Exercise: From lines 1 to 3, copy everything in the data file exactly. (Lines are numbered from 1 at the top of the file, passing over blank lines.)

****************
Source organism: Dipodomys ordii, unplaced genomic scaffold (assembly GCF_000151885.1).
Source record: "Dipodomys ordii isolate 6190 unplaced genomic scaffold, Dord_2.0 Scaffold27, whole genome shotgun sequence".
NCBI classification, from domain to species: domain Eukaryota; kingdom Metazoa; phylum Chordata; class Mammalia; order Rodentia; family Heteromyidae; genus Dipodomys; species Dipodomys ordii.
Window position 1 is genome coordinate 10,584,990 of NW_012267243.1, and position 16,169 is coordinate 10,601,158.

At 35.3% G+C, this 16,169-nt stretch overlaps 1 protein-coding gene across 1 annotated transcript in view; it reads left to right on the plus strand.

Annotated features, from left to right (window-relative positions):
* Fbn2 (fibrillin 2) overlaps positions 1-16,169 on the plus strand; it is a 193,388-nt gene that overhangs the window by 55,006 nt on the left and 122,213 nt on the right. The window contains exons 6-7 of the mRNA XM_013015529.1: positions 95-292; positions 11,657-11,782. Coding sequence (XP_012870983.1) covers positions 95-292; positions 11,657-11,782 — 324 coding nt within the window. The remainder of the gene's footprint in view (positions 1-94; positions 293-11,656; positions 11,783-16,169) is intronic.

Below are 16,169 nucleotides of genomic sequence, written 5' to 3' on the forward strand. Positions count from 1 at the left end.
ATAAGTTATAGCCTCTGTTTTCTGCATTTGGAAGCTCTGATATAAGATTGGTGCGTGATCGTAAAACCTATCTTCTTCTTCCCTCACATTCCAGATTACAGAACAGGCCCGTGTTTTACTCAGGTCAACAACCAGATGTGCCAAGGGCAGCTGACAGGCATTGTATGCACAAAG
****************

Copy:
Source organism: Dipodomys ordii, unplaced genomic scaffold (assembly GCF_000151885.1).
Source record: "Dipodomys ordii isolate 6190 unplaced genomic scaffold, Dord_2.0 Scaffold27, whole genome shotgun sequence".
NCBI classification, from domain to species: domain Eukaryota; kingdom Metazoa; phylum Chordata; class Mammalia; order Rodentia; family Heteromyidae; genus Dipodomys; species Dipodomys ordii.